Originally published in Forbes
Microsoft Excel, by some counts, is the most powerful computer application ever created. But that power is meaningless unless it is placed in the hands of someone who knows how to use it. The power of Excel is something that has to be harnessed in order to leverage it. The potential of the millennial generation in the business world is exactly the same.
You may agree with the popular opinion that millennials are lazy, entitled and display a lack of loyalty toward their employers. After all, what can you expect from a cohort that is accustomed to receiving trophies just for showing up?
It turns out that in their careers, millennials are seeking more than a decent salary and the promise of a gold watch when they retire. What this group is looking for is development and engagement, as opposed to generations before them that were generally happy with getting home on time and earning a salary that afforded them a comfortable lifestyle.
However, according to a recent Gallup study (registration required), 55% of millennials are not engaged at work. While this group is just as averse to changing jobs as other generations, they need to feel that their work is worthwhile. If they don’t believe their work matters or it isn’t fulfilling, they will keep looking for a job that satisfies that need.
So, as a business leader, why should you care about engaging millennial employees? It turns out, there are a few key reasons to focus on leveraging the strengths of this cohort — and they don’t include making anyone feel warm and fuzzy inside. There’s a serious business case for creating more engagement in your business for all employees, but engagement from your millennials can produce particularly powerful outcomes.
Why You Should Care About Engaging Your Millennial Employees
#1: Satisfied millennial employees will help your marketing efforts.
Great personal recommendations are the one type of advertising that money cannot buy. And according to research (registration required), this group is 59 times more likely to strongly endorse your company when they are happy with their jobs.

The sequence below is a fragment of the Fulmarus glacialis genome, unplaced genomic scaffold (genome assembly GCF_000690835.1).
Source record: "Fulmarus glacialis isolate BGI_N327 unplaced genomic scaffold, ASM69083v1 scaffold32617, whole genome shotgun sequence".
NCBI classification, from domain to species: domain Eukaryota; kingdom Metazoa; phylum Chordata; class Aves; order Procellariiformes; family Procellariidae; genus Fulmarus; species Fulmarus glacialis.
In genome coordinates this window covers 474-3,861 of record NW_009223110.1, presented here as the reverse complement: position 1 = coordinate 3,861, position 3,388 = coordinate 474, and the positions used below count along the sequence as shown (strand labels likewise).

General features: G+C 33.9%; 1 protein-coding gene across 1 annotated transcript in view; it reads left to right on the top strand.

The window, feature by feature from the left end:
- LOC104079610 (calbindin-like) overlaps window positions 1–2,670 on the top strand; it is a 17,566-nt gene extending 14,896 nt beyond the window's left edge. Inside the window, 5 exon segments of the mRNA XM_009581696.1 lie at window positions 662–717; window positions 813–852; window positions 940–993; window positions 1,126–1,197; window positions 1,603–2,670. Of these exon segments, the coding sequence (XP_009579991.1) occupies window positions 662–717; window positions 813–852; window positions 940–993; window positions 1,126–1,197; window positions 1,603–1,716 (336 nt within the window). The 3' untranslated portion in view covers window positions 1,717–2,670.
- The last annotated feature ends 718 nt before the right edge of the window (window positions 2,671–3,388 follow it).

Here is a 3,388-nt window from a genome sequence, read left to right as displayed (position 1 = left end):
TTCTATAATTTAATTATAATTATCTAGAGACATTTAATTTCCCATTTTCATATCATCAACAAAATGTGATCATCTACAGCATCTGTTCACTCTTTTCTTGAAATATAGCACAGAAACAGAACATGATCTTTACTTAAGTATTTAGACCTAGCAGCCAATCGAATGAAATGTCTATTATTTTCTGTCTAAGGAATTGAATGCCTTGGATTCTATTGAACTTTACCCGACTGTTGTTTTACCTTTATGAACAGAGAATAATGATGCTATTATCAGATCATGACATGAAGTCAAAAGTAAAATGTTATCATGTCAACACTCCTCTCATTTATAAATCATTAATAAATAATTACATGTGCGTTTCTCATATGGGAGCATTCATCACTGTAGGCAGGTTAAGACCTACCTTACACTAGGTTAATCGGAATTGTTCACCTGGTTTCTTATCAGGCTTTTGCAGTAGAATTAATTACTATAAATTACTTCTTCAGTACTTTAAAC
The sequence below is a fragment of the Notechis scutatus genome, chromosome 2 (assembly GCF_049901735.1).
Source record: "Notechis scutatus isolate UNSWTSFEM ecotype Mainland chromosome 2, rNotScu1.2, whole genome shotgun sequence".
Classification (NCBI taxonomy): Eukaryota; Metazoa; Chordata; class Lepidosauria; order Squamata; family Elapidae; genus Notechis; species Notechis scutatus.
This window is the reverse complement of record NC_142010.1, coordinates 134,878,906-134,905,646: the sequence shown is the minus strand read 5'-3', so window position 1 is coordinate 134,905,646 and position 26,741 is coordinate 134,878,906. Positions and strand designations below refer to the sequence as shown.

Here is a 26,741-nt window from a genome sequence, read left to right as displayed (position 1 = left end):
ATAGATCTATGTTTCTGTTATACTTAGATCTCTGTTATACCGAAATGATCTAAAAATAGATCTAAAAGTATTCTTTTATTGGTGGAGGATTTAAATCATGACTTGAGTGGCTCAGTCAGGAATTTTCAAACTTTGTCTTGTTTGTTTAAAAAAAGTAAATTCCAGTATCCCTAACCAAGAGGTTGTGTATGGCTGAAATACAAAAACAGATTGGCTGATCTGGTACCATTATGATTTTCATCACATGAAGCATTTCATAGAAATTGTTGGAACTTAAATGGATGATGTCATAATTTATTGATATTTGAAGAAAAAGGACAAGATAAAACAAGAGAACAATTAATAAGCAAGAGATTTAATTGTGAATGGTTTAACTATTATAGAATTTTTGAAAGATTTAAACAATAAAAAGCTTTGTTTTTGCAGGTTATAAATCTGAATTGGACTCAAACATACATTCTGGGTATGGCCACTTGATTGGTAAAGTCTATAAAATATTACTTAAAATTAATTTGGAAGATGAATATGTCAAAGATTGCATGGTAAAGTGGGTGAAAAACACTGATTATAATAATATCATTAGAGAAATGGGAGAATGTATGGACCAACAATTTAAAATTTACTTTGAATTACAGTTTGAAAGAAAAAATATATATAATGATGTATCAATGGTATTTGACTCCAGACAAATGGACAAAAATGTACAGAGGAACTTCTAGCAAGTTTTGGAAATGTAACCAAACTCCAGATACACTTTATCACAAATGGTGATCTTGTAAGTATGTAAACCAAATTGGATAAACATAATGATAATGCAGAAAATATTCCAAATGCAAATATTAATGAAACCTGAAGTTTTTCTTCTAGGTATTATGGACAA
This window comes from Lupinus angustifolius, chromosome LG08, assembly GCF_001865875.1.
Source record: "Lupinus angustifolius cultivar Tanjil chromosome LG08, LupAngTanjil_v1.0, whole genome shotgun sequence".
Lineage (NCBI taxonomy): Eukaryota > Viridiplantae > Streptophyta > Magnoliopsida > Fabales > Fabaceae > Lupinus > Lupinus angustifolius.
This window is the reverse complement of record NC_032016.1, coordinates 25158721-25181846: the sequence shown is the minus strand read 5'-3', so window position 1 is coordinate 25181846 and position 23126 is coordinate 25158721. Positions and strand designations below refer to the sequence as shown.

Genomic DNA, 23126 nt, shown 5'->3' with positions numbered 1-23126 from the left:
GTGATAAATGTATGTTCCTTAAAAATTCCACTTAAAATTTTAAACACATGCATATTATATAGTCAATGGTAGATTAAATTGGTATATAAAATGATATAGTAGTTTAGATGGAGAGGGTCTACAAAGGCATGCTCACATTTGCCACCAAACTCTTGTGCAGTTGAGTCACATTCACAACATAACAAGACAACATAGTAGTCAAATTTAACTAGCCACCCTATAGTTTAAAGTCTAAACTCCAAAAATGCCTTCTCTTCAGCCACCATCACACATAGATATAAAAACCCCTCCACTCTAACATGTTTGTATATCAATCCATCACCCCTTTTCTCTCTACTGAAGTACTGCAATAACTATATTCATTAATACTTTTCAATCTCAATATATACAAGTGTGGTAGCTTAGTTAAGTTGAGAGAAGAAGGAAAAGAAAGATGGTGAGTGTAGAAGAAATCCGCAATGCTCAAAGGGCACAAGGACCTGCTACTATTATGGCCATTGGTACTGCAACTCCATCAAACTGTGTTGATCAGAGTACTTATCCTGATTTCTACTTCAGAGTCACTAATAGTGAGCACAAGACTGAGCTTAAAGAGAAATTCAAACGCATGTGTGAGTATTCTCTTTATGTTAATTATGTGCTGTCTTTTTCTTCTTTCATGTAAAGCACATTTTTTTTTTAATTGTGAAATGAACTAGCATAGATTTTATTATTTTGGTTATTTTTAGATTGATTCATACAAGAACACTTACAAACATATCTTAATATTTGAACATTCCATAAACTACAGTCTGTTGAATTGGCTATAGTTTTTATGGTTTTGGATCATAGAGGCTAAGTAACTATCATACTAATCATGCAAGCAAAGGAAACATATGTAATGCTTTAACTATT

#2: Satisfied millennials increase innovation.
Millennials are the first generation to grow up with technology integrated into their lives, so they are more likely to view it as a tool that can be leveraged to increase effectiveness and efficiency. In my experience, millennials argue that if a device can perform a job for them, why do it manually? This type of thinking can be a true asset to your business, especially if you are finding yourself falling behind your competitors due to outdated processes.
#3: Satisfied millennials boost the effectiveness of recruitment and retention.
While dissatisfied millennials may be likely to exit your organization, millennial employees who align with your company culture and feel valued are even more likely to stay long term than their Gen X and baby boomer counterparts. Retaining these employees saves recruitment costs and deepens the organizational knowledge of your team. Additionally, with the advent of websites such as Glassdoor, satisfied employees who leave positive reviews of your business can help to attract top talent to your organization.
Best Practices for Engaging Millennial Employees
These key best practices can help create a harmonious workplace in addition to recruiting and retaining top talent among this cohort.
1.) Ensure managers are responsible for actively helping employees grow and develop.
Encourage managers in your organization to spend quality 1:1 time with their direct reports to connect and problem solve concerns in their departments. Take a collaborative approach to performance reviews, with the employee driving their individual goal setting and measurement for the following months.
2.) Allow your employees to flex their work time and environment.
Implementing a flex-time policy and allowing remote work makes a powerful statement that you trust your employees. Depending on what the employee’s role is in the organization, it can also help them get work done more quickly and efficiently, especially for work that requires disciplined focus and no distractions. A few years ago, MIT piloted a remote work and flex-time policy that was hugely successful in boosting productivity and efficiency.
3.) Encourage ongoing education.
You can go about this by providing a continuing education stipend, or simply by allowing your employees time off to attend speaking events and conferences. By providing a workplace that supports their professional and personal development, you’ll open the door for new perspectives that may create the next great innovation in your business. Your employees will appreciate this investment, whether financial or time-based, in their quest for new knowledge and understanding that can help them increase performance and productivity.
4.) Foster an environment of recognition and appreciation.
Sharing positive feedback regularly may take some practice before it becomes a habit. In addition to coaching your employees through challenges, be sure to recognize them when they perform well either verbally or via email. Also, it’s worthwhile to encourage this same practice among peer employees to build camaraderie and goodwill.
Improving employee engagement isn’t just about creating a harmonious workplace with happy employees — it also creates major competitive advantages for your company. Just like Microsoft Excel, millennial team members are a powerful force. When they are engaged, everyone wins.